RFID readers are more than on/off switches. They are intelligent devices which must interpret the identification information of the physical tag, and then communicate this information to the associated automation or supervisory system.
The reader therefore should include Ethernet communications and be compatible with industrial protocols such as Modbus TCP/IP or EtherNet/IP. Using configuration software, in the case of the IDEC KW2D smart reader for instance, designers can register up to 500 tags and assign up to 255 authentication/authorization levels, providing significant flexibility.
A typical industrial equipment application is to integrate the smart RFID reader with a programmable logic controller (PLC) or human-machine interface (HMI) which already operates the machinery. The equipment could be a machine tool, electrical distribution controls, robotics, or anything else. Once the RFID information is available, designers can incorporate it to manage operational privileges, track usage, and improve safety.
For instance, it might be desirable to define user categories of new staff, trained operators, technical leads, and maintenance personnel. The automation system might let new staff (who are assigned the appropriate RFID tag) only view information on an HMI. Other personnel could have increasingly greater access and control. The system would log who was using the PLC and HMI automation and what operations were performed. Safety is improved because users with lesser privilege would be disallowed from performing actions beyond their training.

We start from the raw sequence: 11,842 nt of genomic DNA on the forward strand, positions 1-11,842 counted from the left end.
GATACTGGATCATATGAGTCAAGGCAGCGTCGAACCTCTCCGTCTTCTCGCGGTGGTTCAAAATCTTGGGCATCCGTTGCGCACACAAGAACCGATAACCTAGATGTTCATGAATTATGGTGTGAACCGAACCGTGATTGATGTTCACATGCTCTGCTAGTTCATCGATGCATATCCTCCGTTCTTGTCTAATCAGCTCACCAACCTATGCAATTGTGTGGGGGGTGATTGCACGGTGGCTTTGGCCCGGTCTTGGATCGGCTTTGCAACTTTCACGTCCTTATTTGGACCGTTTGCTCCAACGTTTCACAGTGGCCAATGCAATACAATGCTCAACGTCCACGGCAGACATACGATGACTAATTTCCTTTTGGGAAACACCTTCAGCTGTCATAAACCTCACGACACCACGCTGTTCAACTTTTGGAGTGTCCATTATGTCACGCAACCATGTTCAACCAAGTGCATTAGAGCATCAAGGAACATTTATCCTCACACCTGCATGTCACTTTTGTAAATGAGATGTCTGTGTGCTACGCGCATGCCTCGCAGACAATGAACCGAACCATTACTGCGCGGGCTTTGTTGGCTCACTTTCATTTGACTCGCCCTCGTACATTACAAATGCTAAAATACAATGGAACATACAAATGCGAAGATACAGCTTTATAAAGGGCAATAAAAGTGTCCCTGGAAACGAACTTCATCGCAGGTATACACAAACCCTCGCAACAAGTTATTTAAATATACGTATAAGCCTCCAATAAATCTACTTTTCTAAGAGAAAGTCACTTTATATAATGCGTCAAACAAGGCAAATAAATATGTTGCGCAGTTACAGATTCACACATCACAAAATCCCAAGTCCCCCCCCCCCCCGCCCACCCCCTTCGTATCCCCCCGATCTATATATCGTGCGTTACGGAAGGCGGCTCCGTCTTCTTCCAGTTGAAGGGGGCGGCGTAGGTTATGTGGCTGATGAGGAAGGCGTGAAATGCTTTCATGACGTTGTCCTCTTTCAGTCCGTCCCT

Many types of automated industrial equipment designs can be improved by incorporating industrial-rated smart RFID readers and associated tags. Basic access control is an obvious advantage resulting in safer operation, but additional information tracking helps OEMs and end users operate equipment with maximum effectiveness.
Linda Htay is responsible for touchscreens and display products. She has more than 15 years of experience working with automation and industrial products such as HMIs, PLCs and more. Linda holds a BS degree in Electrical Engineering.